We always have a need for additional volunteers for all our positions, but we have an exceptional need for volunteers to serve as Nature Tour Guides and Homestead Tour Guides. At Jones Park, we offer free guided educational tours to children who have at least reached pre-kindergarten, as well as teens and adults. The tours start with a video introduction of the park and a look around the Nature Center. We then head outside for a half-mile nature walk or tour of our replica 1830s-era Redbud Hill Homestead and Akokisa Indian Village.
Because these tours occur on weekday mornings, it’s challenging to find volunteers who are available to help. Becoming a tour guide also requires a little more up-front training than some of the other positions, as you will likely need to shadow an established guide for the first couple of tours and may receive mentoring from a staff or experienced volunteer.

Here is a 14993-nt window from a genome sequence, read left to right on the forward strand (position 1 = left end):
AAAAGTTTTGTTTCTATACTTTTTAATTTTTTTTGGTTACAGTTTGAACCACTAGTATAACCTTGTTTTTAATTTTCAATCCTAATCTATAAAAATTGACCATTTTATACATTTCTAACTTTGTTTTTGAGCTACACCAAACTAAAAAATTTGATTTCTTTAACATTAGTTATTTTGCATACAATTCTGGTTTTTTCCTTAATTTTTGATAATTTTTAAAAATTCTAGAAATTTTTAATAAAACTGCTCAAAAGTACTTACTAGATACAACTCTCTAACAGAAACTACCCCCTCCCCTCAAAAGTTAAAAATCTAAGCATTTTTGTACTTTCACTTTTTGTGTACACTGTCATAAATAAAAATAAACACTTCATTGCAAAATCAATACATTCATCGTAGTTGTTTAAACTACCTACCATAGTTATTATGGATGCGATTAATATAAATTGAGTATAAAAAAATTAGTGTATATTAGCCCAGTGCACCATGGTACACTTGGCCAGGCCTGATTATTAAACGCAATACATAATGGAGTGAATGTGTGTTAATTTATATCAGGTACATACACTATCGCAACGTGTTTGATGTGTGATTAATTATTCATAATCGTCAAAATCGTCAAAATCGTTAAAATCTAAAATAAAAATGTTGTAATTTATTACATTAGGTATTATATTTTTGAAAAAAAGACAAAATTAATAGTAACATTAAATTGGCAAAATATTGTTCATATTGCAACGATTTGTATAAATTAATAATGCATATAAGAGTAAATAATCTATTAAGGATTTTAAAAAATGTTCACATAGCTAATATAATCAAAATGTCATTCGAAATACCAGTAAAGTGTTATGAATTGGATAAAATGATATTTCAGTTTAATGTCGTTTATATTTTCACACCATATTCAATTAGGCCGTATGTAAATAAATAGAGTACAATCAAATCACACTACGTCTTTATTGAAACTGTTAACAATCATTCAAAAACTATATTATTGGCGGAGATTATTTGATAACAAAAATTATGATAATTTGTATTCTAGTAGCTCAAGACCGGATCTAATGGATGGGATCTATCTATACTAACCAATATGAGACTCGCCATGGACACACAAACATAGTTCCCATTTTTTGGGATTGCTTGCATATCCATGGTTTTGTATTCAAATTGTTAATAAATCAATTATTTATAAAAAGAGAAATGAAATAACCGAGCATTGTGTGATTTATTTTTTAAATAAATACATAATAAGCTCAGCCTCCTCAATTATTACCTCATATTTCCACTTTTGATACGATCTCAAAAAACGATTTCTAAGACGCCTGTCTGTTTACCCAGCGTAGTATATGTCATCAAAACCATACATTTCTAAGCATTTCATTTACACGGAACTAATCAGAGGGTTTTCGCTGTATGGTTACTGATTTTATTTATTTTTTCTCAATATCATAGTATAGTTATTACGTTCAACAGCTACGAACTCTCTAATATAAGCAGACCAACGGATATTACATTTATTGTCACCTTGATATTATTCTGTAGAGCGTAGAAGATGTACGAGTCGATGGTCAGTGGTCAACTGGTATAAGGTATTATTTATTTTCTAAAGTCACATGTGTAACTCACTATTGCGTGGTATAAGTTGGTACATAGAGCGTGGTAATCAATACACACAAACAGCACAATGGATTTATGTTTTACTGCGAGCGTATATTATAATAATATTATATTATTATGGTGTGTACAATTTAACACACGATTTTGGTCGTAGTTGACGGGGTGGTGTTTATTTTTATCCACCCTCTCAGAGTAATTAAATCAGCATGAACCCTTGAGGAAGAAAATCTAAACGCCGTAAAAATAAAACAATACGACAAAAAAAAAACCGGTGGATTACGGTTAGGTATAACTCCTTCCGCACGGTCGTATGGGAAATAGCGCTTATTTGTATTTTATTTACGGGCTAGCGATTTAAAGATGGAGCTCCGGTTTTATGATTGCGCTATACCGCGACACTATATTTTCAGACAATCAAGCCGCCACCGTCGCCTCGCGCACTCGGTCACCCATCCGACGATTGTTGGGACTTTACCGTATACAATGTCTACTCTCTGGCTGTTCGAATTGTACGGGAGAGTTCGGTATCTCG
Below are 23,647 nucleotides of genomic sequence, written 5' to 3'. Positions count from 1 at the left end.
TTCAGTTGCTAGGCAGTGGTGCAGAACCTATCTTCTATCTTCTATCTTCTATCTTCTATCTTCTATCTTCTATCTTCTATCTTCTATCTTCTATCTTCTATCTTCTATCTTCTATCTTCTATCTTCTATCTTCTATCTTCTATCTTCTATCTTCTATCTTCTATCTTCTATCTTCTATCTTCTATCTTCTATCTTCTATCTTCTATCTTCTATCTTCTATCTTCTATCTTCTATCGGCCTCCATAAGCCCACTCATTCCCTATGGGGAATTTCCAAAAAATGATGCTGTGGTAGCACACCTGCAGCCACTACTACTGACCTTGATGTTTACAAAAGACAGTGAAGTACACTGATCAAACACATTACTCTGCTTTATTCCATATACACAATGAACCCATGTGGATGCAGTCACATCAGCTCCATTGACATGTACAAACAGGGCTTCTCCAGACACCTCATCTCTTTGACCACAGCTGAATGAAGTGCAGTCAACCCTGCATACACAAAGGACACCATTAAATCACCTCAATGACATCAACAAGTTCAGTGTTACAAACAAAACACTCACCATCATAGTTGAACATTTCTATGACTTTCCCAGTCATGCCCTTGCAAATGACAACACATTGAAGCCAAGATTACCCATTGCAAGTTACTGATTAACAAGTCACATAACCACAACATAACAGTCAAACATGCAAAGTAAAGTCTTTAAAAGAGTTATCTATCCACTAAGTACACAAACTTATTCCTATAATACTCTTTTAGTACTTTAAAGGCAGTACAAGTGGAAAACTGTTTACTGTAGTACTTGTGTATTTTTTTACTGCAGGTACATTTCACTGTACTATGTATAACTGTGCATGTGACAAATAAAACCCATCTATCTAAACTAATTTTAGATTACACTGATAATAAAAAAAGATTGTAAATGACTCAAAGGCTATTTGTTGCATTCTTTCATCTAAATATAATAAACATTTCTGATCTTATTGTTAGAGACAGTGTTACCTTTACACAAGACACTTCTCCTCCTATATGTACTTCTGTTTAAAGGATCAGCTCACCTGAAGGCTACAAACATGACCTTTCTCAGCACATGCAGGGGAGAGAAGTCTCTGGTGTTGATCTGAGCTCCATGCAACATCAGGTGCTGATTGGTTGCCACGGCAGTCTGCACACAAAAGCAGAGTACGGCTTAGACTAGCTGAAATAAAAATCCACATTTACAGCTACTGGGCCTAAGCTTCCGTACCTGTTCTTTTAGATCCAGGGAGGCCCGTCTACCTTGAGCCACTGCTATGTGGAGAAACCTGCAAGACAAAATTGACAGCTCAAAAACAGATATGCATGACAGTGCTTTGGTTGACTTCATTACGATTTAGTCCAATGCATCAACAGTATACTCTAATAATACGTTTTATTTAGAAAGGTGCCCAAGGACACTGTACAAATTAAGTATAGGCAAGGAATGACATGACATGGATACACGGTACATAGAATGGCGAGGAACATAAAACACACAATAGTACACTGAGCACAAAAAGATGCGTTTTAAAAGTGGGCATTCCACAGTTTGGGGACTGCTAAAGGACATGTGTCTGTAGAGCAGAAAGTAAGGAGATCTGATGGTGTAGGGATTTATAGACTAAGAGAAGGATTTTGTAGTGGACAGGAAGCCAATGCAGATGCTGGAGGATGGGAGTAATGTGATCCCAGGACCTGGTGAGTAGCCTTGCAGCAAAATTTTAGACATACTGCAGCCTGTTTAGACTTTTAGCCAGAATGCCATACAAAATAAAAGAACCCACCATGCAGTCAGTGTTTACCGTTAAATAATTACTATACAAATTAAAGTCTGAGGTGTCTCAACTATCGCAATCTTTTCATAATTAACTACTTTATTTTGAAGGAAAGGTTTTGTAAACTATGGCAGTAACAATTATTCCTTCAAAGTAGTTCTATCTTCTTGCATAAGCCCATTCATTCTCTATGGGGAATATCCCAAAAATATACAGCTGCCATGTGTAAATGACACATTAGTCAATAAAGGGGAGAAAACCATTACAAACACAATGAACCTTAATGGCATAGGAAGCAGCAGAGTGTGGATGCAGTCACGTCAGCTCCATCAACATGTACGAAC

However, you will find the tour guides to be some of the most dedicated, tight-knit, and welcoming volunteers at the park. For anyone who enjoys working with people and has the availability to volunteer on weekdays, it is strongly recommended they become a nature or homestead tour guide.
Do I have to pay to volunteer at Jones Park?
No, there is no charge to join or remain a member of the Jesse Jones Park Volunteers.
What is the minimum number of volunteer hours required to remain a member of the JJPV?
To remain a voting member of the JJPV, an annual commitment of at least 20 hours is required.
Am I able to volunteer if I have a disability?
Of course. With our wide range of volunteer opportunities, we have something for everyone.
How should I dress when I come to volunteer?
We recommend wearing closed-toe shoes and dressing appropriately for the weather and volunteer duties. If you are volunteering for a service organization or as part of a corporate service group, we encourage you to wear your organization’s shirt. Please keep in mind that we are a family-oriented park, so certain types of clothing are not allowed. We can provide you with more specific information about the dress attire for volunteers.